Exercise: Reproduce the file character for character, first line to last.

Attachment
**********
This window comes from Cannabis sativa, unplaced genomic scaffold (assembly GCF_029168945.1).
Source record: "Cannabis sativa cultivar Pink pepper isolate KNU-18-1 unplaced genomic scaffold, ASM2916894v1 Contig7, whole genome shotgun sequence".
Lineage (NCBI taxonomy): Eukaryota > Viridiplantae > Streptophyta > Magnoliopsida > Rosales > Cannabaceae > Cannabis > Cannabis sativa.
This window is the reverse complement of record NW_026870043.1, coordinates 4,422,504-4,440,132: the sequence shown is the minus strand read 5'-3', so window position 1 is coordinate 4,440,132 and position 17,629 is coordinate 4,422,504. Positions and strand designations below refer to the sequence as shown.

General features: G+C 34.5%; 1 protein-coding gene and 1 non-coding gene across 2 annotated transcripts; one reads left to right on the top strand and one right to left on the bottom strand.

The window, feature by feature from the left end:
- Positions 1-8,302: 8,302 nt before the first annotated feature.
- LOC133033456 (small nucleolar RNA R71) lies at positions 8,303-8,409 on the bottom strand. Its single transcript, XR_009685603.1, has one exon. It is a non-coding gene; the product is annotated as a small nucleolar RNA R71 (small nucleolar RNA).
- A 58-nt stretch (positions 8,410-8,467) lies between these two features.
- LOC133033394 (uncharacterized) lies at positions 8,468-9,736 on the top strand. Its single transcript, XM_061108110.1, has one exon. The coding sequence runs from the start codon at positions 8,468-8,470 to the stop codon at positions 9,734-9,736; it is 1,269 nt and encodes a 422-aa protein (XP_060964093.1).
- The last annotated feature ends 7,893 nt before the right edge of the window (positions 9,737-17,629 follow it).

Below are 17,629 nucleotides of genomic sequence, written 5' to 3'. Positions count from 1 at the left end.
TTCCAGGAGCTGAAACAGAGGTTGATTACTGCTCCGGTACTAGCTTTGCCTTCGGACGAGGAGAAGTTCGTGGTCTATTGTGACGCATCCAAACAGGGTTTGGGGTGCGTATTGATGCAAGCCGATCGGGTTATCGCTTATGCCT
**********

This window comes from Cannabis sativa, unplaced genomic scaffold (assembly GCF_029168945.1).
Source record: "Cannabis sativa cultivar Pink pepper isolate KNU-18-1 unplaced genomic scaffold, ASM2916894v1 Contig7, whole genome shotgun sequence".
Lineage (NCBI taxonomy): Eukaryota > Viridiplantae > Streptophyta > Magnoliopsida > Rosales > Cannabaceae > Cannabis > Cannabis sativa.
This window is the reverse complement of record NW_026870043.1, coordinates 4,422,504-4,440,132: the sequence shown is the minus strand read 5'-3', so window position 1 is coordinate 4,440,132 and position 17,629 is coordinate 4,422,504. Positions and strand designations below refer to the sequence as shown.

General features: G+C 34.5%; 1 protein-coding gene and 1 non-coding gene across 2 annotated transcripts; one reads left to right on the top strand and one right to left on the bottom strand.

The window, feature by feature from the left end:
- Positions 1-8,302: 8,302 nt before the first annotated feature.
- LOC133033456 (small nucleolar RNA R71) lies at positions 8,303-8,409 on the bottom strand. Its single transcript, XR_009685603.1, has one exon. It is a non-coding gene; the product is annotated as a small nucleolar RNA R71 (small nucleolar RNA).
- A 58-nt stretch (positions 8,410-8,467) lies between these two features.
- LOC133033394 (uncharacterized) lies at positions 8,468-9,736 on the top strand. Its single transcript, XM_061108110.1, has one exon. The coding sequence runs from the start codon at positions 8,468-8,470 to the stop codon at positions 9,734-9,736; it is 1,269 nt and encodes a 422-aa protein (XP_060964093.1).
- The last annotated feature ends 7,893 nt before the right edge of the window (positions 9,737-17,629 follow it).

Below are 17,629 nucleotides of genomic sequence, written 5' to 3'. Positions count from 1 at the left end.
TTCCAGGAGCTGAAACAGAGGTTGATTACTGCTCCGGTACTAGCTTTGCCTTCGGACGAGGAGAAGTTCGTGGTCTATTGTGACGCATCCAAACAGGGTTTGGGGTGCGTATTGATGCAAGCCGATCGGGTTATCGCTTATGCCT